The College of Charleston is putting conflict in context with a lecture by Billie Jean Collins on February 27, 2014 in room 309 of the Simons Center for the Arts. The free lecture begins at 7 p.m. and is open to the public.

Collins, an instructor in Middle Eastern studies at Emory University and acquisitions editor for the Society of Biblical Literature, will present a lecture entitled, “Conflict in Context: Mycenaean Greeks, Hittites, and Luwians in Western Anatolia.” Throughout the Late Bronze Age (1600-1200 BC), the region of western Anatolia, or Asia Minor, found itself caught between the competing interests of Mycenaean traders in the west, the Hittite Empire in the east, and self-interested adventurers with political ambitions from within. The result was a climate of political and economic uncertainty in which frequent outbreaks of hostility were the norm.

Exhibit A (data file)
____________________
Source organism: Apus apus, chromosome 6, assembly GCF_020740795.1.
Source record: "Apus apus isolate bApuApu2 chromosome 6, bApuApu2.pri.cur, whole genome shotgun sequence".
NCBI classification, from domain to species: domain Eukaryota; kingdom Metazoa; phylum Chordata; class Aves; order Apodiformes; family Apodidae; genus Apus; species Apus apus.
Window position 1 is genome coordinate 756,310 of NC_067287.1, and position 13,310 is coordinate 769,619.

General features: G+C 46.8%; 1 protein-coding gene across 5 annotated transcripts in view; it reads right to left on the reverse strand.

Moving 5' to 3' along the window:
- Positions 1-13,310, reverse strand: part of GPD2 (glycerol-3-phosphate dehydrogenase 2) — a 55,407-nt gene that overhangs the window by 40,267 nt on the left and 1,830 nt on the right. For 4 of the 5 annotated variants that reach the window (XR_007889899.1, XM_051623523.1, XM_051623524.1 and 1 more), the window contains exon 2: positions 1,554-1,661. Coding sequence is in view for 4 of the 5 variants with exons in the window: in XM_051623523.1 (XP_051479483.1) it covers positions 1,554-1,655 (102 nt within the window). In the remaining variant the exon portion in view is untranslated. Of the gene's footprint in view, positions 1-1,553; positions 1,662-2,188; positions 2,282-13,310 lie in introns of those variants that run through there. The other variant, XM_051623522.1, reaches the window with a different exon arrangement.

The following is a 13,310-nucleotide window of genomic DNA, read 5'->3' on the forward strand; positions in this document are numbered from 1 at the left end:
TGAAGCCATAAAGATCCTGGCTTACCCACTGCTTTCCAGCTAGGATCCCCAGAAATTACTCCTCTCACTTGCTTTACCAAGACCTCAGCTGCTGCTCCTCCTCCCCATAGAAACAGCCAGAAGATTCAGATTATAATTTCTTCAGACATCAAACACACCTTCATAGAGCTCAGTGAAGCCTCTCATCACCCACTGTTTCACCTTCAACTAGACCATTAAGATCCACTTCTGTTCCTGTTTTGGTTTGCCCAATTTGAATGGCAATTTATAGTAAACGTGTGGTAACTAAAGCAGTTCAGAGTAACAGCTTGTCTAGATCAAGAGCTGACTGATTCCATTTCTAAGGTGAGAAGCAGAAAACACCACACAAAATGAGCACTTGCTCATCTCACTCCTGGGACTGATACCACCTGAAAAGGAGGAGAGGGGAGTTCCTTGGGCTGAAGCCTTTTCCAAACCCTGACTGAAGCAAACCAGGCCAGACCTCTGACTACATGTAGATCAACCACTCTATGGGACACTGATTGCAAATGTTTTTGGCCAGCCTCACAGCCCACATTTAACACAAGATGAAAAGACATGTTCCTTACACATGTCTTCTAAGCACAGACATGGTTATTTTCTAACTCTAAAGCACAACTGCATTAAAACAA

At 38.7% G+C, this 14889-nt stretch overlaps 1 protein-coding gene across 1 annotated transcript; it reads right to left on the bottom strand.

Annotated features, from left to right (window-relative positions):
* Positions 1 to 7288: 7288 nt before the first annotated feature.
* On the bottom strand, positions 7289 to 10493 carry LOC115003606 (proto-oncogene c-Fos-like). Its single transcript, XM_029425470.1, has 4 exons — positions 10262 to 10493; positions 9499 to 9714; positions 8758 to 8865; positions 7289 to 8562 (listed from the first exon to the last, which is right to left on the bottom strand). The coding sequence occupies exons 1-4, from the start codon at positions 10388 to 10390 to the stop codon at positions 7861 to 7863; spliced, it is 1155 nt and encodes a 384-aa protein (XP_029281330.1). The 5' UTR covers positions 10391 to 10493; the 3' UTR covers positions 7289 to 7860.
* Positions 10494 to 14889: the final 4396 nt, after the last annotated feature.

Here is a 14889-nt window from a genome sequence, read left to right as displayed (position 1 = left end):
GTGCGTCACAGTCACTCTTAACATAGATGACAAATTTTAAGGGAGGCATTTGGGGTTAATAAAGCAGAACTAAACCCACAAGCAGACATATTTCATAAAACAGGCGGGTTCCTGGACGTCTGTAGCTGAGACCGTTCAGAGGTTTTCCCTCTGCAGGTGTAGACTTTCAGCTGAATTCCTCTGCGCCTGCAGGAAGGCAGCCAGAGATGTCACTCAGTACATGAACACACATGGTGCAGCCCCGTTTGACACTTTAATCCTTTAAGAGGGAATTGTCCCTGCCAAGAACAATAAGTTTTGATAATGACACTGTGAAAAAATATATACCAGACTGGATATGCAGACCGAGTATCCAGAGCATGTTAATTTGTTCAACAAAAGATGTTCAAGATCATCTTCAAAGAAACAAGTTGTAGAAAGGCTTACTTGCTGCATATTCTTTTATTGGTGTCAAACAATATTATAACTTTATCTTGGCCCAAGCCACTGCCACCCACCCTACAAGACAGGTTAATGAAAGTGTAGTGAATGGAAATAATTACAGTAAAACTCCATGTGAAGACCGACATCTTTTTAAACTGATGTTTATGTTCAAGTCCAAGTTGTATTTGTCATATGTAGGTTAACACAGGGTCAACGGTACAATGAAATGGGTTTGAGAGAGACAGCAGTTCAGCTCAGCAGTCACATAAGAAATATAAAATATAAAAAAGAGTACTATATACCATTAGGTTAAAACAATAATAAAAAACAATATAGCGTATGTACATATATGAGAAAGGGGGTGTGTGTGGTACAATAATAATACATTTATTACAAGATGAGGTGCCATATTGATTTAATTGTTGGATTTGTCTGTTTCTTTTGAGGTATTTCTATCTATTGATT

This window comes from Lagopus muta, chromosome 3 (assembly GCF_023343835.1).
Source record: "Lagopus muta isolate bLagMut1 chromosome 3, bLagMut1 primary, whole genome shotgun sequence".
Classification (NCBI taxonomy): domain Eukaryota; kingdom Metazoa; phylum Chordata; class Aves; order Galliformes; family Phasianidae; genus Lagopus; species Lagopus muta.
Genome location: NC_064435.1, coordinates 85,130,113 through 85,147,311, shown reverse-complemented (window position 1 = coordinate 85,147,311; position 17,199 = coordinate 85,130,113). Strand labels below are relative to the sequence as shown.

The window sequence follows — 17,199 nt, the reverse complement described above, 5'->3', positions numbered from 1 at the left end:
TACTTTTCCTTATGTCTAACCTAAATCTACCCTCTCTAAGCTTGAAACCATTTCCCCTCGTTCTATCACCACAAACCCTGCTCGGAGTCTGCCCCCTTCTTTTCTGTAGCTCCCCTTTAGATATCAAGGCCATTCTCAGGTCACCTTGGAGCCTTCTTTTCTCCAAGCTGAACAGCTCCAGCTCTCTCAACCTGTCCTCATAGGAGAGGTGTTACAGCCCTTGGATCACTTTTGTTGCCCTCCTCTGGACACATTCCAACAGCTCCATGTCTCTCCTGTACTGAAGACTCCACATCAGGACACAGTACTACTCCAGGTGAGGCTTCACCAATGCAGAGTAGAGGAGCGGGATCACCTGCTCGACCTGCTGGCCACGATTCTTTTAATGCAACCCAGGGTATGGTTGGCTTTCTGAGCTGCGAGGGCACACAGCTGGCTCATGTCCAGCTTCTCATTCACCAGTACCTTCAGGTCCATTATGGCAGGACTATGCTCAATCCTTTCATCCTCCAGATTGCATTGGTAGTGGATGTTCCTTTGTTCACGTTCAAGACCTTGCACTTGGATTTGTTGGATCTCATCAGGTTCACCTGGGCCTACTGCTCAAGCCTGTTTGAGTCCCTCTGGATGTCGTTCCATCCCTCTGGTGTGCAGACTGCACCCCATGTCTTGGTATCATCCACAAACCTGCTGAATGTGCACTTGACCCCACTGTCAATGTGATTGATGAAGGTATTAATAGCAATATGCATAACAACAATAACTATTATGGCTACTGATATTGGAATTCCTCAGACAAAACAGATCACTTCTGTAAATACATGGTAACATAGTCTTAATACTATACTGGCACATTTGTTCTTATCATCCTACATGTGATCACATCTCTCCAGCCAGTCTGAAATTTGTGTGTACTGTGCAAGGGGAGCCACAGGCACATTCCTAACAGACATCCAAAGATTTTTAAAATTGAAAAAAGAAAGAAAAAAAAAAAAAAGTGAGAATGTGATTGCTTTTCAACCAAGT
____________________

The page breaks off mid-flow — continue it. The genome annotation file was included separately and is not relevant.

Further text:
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Pulling together the most recent archaeological, textual, and linguistic research, Collins will present a fresh picture of the world of western Anatolia in the Late Bronze Age, with a particular focus on the Luwians, Trojans, and other local Anatolian peoples whose world formed the backdrop of Homer’s Iliad and legends of the Trojan War.